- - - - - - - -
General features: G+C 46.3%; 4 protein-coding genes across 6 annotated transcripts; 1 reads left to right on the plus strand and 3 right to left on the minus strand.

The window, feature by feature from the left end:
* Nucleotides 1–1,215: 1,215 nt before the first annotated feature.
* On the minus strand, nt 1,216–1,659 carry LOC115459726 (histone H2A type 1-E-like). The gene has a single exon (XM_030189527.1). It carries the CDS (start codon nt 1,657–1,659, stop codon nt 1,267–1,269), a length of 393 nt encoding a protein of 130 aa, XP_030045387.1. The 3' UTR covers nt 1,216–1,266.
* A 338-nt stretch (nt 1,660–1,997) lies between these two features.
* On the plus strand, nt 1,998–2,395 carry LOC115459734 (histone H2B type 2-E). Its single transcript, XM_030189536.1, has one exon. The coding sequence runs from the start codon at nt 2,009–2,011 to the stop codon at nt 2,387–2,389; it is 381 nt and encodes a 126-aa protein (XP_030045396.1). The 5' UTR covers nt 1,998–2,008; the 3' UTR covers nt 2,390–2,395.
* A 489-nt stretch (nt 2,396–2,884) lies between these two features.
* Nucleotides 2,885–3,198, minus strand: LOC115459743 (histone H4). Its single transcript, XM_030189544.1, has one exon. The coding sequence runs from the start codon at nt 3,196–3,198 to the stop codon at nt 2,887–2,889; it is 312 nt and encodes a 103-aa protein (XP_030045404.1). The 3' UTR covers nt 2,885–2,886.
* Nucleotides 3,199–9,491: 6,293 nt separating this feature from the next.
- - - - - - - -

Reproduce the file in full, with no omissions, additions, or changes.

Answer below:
General features: G+C 46.3%; 4 protein-coding genes across 6 annotated transcripts; 1 reads left to right on the plus strand and 3 right to left on the minus strand.

The window, feature by feature from the left end:
* Nucleotides 1–1,215: 1,215 nt before the first annotated feature.
* On the minus strand, nt 1,216–1,659 carry LOC115459726 (histone H2A type 1-E-like). The gene has a single exon (XM_030189527.1). It carries the CDS (start codon nt 1,657–1,659, stop codon nt 1,267–1,269), a length of 393 nt encoding a protein of 130 aa, XP_030045387.1. The 3' UTR covers nt 1,216–1,266.
* A 338-nt stretch (nt 1,660–1,997) lies between these two features.
* On the plus strand, nt 1,998–2,395 carry LOC115459734 (histone H2B type 2-E). Its single transcript, XM_030189536.1, has one exon. The coding sequence runs from the start codon at nt 2,009–2,011 to the stop codon at nt 2,387–2,389; it is 381 nt and encodes a 126-aa protein (XP_030045396.1). The 5' UTR covers nt 1,998–2,008; the 3' UTR covers nt 2,390–2,395.
* A 489-nt stretch (nt 2,396–2,884) lies between these two features.
* Nucleotides 2,885–3,198, minus strand: LOC115459743 (histone H4). Its single transcript, XM_030189544.1, has one exon. The coding sequence runs from the start codon at nt 3,196–3,198 to the stop codon at nt 2,887–2,889; it is 312 nt and encodes a 103-aa protein (XP_030045404.1). The 3' UTR covers nt 2,885–2,886.
* Nucleotides 3,199–9,491: 6,293 nt separating this feature from the next.